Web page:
Friday, July 20, 2007

U.S. wildfires stretch resources to the max

Environment News Service: The West is ablaze with major fires which have the potential to exhaust all agency fire resources, prompting the National Interagency Fire Center today to declare its highest alert level.

Level 5 preparedness is declared only when large fires occur in many areas at once, requiring a heavy commitment of crews, aircraft, and equipment, along with a forecast for continued hot, dry, windy conditions. Initial fire attack was heavy across the nation with 412 new fires yesterday. Since Monday, more than 1,000 new fires have been reported.

Idaho's 48,000 acre Tongue Complex fire is in steep and inaccessible terrain with poor access. (Photo courtesy South Central Sierra Interagency Incident Manangemt)

Currently, Idaho and Nevada have 43 large fires with more than 511,000 acres burned.

With hundreds of thousands of acres burning in Nevada, Governor Jim Gibbons declared a state of emergency, mobilizing resources to battle the blazes and facilitating financial assistance after they are out.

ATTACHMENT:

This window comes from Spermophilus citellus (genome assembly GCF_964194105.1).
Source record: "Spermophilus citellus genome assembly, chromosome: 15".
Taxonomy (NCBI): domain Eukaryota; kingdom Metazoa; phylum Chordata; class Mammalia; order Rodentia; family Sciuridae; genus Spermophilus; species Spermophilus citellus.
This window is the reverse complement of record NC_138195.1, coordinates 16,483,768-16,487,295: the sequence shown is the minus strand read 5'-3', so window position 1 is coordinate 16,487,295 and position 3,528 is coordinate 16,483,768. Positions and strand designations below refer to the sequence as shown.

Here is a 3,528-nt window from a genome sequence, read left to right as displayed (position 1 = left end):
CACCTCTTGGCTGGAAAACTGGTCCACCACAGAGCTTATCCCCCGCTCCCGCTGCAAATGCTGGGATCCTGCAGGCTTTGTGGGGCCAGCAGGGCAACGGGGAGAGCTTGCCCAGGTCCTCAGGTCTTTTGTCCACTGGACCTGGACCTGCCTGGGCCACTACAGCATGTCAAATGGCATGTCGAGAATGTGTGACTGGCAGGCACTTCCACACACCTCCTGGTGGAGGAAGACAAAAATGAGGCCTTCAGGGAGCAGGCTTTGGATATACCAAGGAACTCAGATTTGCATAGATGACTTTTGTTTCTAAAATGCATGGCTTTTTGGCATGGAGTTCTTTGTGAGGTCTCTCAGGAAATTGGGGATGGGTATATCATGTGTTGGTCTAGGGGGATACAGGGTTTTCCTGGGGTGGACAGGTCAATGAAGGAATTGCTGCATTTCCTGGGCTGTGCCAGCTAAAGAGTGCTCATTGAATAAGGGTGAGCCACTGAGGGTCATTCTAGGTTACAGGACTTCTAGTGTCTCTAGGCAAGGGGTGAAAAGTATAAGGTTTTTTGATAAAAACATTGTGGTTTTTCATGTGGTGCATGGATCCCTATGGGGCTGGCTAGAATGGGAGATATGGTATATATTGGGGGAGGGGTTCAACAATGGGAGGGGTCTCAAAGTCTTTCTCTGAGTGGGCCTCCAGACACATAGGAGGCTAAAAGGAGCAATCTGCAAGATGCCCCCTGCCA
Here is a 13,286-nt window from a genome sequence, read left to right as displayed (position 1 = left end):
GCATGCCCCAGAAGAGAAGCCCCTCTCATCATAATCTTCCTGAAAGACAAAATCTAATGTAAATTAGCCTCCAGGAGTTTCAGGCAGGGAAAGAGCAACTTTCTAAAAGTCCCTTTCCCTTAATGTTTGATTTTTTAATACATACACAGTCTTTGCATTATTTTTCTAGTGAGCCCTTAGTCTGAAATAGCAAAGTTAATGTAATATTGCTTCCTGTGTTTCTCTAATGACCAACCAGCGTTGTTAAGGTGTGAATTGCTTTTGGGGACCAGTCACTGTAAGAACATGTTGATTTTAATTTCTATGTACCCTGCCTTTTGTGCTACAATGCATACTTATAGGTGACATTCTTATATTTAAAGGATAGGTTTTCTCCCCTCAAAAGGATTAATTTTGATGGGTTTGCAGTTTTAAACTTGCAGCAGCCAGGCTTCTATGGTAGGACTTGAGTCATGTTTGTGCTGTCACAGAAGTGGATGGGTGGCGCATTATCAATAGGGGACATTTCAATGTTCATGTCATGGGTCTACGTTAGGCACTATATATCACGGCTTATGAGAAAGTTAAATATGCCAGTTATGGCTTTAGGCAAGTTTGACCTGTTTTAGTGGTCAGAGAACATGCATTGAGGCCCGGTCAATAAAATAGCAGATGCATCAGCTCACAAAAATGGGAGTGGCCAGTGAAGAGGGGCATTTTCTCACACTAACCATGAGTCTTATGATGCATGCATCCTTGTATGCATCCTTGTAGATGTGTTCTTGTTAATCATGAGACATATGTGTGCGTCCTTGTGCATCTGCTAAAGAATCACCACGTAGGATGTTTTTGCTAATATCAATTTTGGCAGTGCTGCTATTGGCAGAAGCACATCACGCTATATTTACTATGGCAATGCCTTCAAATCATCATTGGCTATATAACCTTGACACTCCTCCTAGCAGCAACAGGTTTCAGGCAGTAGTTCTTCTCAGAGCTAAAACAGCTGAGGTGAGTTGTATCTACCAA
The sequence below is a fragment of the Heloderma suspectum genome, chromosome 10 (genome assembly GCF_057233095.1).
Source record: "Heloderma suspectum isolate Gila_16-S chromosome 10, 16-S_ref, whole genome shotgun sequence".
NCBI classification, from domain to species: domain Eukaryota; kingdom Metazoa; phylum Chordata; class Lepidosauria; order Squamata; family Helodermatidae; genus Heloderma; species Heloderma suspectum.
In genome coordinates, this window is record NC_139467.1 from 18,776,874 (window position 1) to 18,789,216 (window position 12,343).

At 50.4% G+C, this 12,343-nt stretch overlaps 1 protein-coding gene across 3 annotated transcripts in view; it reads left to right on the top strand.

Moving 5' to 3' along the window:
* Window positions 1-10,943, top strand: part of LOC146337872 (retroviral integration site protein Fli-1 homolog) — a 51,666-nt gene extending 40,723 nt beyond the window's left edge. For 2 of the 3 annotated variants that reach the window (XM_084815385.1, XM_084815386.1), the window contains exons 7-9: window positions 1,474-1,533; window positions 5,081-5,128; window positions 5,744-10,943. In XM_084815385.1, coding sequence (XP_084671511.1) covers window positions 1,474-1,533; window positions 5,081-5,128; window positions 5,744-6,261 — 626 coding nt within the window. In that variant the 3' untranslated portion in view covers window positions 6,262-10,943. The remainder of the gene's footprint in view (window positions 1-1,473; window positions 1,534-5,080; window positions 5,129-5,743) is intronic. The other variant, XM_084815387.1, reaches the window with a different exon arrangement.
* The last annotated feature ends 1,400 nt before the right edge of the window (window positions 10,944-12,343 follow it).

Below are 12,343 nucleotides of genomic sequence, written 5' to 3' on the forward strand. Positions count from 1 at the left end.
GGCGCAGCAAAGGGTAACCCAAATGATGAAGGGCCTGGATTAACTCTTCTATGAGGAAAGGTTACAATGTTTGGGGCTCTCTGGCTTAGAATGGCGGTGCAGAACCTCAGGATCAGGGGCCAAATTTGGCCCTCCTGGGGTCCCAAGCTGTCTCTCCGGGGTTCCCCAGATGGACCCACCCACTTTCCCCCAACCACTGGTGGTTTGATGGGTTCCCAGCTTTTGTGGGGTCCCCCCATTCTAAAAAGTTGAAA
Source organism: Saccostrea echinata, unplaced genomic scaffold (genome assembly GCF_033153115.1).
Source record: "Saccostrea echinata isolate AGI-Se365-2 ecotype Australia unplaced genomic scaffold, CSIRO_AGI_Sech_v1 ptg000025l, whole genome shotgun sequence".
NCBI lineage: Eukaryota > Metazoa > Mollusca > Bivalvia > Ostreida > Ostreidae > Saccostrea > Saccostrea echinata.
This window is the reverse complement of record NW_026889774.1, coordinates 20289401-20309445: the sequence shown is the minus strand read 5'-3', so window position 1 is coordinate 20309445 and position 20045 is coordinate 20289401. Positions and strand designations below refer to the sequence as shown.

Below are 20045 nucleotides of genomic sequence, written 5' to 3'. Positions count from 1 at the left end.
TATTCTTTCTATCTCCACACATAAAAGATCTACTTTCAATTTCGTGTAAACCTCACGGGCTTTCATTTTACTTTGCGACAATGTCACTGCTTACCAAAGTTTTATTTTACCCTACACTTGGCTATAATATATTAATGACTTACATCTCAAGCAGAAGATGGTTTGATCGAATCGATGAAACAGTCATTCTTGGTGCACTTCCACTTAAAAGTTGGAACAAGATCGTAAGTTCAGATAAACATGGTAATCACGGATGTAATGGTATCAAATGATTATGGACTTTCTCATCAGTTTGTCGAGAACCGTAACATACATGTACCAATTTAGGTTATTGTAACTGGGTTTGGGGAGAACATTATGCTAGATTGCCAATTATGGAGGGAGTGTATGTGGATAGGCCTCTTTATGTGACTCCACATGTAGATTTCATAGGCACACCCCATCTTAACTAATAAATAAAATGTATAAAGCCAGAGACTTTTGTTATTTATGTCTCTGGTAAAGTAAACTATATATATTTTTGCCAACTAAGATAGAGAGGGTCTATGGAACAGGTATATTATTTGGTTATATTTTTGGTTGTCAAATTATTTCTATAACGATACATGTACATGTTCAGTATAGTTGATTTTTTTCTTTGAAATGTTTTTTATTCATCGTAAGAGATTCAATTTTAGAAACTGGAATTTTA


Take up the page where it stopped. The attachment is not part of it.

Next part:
…Lack of resources to fight a complex of seven fires 20 miles north of Carlin, Nevada, has resulted in today's spread of the lightning-sparked blaze to 24,000 acres of grass and sage. Only 58 firefighters are doing battle, while unpredictable wind and weather are forecast.

Fire broke out Wednesday night at the edge of the Department of Energy's Idaho National Laboratory, INL, a 890 square mile nuclear energy research site in southeastern Idaho. The Materials and Fuels Complex, where most of the radioactive materials are located, was closed today. Lab officials said, "No INL facilities are threatened by the fire."

...Rain brought relief to firefighters on several large fires in Oregon and Montana today, while rain dampened northern Nevada Monday, dousing numerous lightning strikes. Cooler weather with higher humidity is forecast for the Pacific Northwest and Northern California.

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